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Soybean futures hang in balance with acres, stocks in question -Braun

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NAPERVILLE — Chicago-traded soybean futures are at their highest ever levels for mid-June despite the forecast for a record-large U.S. harvest this fall and a supply recovery into next year.

However, the degree of recovery is uncertain because stock estimates for the current year keep falling and the strong U.S. plantings required for a massive soybean crop are still unconfirmed.

In the first half of this month, CBOT soybeans traded nearly 12% above the same period in 2021. However, futures have come nearly $1 per bushel off last Thursday’s high of $17.84, which was just 5 cents below the contract’s all-time top set in September 2012.

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One year ago, U.S. soybean ending stocks were seen at razor-thin levels and the new harvest was set to expand supplies only minimally into 2022. Predictions are roomier today, though information coming in two weeks could shake up that narrative.

Broad commodity selling and other wider market forces can override a tight soybean balance sheet, and that happened exactly a year ago, catching many market participants off guard.

Soybean futures fell by nearly $1.20 per bushel on June 17, 2021, the most ever for the front-month contract outside of delivery. Limit-down moves in CBOT soybean oil stemming from U.S. biofuel policy rumors were largely to blame as was general weakness across global commodities.

That soybean selloff was marked by a sizable reduction in outright long positions held by large speculators, though they were not confident enough to take the short side. The current setup is very similar, with speculative longs hovering at six-year highs for the date and short bets staying minimal.

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Agriculture and energy prices are up substantially from a year ago, though signs of slowing economic activity are cropping up, and any acceleration of that slowdown could eventually add pressure to markets.


The U.S. Department of Agriculture confirmed on Wednesday the cancellation of 100,000 tonnes of U.S. soybeans set for export before Aug. 31.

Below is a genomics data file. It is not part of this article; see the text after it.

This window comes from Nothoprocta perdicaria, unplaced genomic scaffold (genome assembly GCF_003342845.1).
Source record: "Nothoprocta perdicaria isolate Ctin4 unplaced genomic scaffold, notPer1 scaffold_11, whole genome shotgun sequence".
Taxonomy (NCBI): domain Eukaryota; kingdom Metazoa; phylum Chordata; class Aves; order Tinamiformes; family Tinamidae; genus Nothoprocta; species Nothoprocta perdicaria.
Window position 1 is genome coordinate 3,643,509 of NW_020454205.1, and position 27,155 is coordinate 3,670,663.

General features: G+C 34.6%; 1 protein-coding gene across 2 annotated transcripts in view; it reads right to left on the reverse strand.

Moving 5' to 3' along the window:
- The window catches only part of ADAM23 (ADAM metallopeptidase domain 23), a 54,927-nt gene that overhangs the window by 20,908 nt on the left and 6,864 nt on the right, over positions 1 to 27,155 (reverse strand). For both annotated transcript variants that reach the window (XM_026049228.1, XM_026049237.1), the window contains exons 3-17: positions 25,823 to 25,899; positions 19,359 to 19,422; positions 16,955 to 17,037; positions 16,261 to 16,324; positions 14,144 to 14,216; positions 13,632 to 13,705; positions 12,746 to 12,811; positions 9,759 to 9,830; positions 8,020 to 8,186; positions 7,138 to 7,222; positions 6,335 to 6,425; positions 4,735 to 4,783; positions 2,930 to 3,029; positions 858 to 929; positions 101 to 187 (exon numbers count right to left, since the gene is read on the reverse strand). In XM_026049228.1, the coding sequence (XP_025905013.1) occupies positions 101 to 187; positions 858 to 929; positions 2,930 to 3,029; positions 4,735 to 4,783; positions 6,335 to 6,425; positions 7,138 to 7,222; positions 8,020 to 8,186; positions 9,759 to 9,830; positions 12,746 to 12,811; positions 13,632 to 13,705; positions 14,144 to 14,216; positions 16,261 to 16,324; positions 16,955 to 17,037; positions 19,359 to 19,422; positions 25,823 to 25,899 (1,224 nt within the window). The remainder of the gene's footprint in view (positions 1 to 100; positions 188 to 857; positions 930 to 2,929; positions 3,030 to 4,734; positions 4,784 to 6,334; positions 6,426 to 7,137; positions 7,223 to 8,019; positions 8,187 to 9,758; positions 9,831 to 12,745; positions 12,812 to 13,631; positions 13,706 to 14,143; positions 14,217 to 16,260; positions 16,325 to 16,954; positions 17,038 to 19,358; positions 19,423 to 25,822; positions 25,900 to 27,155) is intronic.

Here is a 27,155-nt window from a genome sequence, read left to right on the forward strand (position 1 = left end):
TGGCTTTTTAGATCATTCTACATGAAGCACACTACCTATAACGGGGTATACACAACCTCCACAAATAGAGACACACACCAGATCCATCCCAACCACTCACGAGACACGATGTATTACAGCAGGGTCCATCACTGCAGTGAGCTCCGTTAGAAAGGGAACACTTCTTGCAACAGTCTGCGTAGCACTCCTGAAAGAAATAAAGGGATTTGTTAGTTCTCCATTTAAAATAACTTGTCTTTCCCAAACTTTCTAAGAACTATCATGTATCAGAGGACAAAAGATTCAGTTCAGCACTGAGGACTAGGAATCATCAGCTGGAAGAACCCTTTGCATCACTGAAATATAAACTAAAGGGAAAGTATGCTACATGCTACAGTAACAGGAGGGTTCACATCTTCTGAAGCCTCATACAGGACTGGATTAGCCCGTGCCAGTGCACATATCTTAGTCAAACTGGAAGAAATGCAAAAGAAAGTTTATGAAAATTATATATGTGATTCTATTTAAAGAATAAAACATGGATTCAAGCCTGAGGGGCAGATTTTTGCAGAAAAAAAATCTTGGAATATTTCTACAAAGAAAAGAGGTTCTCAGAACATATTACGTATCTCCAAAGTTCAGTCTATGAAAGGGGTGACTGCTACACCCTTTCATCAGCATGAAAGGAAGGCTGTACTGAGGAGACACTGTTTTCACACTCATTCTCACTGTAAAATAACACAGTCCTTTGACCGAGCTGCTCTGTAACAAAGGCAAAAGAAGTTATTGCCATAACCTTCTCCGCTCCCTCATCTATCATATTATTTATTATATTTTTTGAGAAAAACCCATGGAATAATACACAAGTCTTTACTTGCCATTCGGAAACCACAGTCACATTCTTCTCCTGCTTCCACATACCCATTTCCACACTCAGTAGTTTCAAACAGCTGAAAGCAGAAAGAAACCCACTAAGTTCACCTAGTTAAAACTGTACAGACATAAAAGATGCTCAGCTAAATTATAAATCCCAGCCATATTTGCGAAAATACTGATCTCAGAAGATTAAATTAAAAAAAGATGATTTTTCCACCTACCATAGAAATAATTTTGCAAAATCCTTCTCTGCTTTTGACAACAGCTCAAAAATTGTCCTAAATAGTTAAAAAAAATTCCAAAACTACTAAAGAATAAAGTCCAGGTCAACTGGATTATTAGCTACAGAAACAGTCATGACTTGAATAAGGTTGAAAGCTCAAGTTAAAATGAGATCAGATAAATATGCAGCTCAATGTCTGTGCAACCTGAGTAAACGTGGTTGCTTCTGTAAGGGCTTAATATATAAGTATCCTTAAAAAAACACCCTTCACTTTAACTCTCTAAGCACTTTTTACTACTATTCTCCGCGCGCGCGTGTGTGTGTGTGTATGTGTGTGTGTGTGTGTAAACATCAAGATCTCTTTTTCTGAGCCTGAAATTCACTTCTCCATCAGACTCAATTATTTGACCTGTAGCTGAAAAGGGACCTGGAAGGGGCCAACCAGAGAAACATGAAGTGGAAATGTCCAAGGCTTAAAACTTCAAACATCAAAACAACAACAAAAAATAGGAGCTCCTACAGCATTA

Unshipped commitments have been larger than usual, and some market participants were becoming suspicious as to whether complete fulfillment could ever occur.

Although unhelpful for demand, the cancellation may be a symptom of tight U.S. cash markets, which have been lifting nearby soybean futures in recent weeks. That theme may be emphasized at the end of the month when the government’s stocks survey arrives.

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Analysts are on a five-year streak of overestimating USDA’s June 1 U.S. soybean stocks, which would whittle this year’s ending supply if an equal throttling of demand is not observed.

The trade’s trend in acres also raises supply risks for the June 30 report. There has not been a bearish surprise on U.S. soybean acres in that report since 2014, so if analysts are up to their old ways, both the old- and new-crop soybean supply pictures could be clipped at the end of the month.

Analytics firm IHS Markit predicted on Wednesday U.S. soybean acres at 88.735 million, down from March intentions at 91 million.

That number should concern traders because if realized, next year’s supply outlook would reflect a reduction from this year, not a build as is currently expected.

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Refinitiv Commodities Research had a less risky acreage forecast on Wednesday, pegging U.S. soy plantings at 90.1 million acres, still down from intentions.

USDA gave its first health assessment of the season on Monday for the U.S. soybean crop, rating 70% as good or excellent. That is close to average for the date and thus does not offer any bias on crop outcomes, as rainfall in August is the biggest factor for strong soybean yields.


USDA on Friday pegged 2022-23 U.S. soybean stocks-to-use at 6.1%, down from its initial estimate in May of 6.8% but up from the 4.6% projected for 2021-22, which ends Aug. 31. Stocks-to-use in 2020-21 hit a five-year low of 5.7%, though it was seen as low as 2.6% during that season.

The agency has trimmed the 2021-22 estimate in every month since January, when it was 8%. That largely owes to a record string of U.S. export sales earlier this year given the severe shortfall in top supplier Brazil’s crop. Karen Braun is a market analyst for Reuters. Views expressed above are her own. (Editing by Muralikumar Anantharaman)



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